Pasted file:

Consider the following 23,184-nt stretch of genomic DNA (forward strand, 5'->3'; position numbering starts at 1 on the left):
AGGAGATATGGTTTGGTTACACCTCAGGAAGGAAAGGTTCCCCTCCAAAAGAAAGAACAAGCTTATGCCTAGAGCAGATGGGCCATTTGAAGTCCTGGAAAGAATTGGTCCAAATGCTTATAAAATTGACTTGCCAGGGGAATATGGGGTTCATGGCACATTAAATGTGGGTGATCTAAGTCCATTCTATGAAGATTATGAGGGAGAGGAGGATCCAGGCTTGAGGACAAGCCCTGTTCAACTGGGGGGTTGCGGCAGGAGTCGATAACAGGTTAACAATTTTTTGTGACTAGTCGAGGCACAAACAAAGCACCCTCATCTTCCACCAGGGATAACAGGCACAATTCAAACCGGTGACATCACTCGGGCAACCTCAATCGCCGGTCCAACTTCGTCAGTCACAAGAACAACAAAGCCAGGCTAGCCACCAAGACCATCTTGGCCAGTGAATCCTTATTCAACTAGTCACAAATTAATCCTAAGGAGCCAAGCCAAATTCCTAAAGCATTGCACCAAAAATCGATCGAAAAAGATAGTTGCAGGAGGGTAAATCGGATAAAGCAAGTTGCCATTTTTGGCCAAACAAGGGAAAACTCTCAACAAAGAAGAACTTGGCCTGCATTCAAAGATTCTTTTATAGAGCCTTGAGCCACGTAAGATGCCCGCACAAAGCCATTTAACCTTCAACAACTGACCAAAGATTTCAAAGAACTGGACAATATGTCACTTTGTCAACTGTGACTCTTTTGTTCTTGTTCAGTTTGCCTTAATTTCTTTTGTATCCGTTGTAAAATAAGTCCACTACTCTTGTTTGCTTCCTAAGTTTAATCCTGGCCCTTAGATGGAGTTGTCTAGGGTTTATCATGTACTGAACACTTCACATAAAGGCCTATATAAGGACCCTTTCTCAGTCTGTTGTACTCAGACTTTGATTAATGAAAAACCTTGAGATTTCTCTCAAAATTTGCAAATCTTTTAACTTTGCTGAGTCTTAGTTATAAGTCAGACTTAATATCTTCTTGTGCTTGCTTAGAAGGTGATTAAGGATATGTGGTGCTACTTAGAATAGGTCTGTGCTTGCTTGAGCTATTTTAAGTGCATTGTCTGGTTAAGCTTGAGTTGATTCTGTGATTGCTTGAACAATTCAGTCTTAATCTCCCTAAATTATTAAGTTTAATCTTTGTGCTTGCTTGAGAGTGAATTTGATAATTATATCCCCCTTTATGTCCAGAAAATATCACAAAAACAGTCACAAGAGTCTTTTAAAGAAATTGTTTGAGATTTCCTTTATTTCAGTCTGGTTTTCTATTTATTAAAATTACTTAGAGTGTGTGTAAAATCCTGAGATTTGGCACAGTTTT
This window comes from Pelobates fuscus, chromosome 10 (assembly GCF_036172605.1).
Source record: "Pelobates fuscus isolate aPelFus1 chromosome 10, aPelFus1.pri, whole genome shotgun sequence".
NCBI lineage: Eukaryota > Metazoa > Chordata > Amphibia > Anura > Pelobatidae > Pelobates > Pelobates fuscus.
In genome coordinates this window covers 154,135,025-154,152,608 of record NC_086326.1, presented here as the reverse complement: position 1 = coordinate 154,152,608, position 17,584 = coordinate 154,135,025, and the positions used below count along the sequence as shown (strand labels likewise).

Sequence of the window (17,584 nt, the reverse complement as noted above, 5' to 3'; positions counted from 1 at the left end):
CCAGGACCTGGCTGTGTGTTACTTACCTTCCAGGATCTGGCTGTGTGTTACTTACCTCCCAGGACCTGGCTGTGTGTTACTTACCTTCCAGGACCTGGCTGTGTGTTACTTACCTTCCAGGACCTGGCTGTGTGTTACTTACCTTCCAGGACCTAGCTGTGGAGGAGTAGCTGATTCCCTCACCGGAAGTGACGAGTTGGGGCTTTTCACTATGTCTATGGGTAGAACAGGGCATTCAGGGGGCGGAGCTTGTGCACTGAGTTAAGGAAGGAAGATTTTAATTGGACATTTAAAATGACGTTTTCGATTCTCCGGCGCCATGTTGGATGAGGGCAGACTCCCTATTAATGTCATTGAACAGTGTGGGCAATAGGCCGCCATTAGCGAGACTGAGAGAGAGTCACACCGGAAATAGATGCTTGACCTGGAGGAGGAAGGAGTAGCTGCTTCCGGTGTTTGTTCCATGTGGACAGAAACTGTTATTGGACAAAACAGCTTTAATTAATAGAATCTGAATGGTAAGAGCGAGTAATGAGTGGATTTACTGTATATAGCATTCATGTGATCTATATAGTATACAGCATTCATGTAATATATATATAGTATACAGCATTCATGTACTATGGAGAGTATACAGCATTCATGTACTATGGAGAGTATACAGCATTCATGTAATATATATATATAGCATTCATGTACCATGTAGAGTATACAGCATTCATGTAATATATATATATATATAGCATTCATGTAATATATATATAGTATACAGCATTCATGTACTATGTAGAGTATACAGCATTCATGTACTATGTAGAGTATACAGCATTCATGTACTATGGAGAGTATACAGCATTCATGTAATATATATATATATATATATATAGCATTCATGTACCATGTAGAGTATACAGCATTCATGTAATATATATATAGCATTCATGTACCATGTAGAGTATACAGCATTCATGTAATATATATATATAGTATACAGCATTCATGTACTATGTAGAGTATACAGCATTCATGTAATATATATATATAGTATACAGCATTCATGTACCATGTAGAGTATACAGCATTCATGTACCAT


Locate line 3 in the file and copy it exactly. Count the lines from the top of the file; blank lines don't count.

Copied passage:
This window comes from Pelobates fuscus, chromosome 10 (assembly GCF_036172605.1).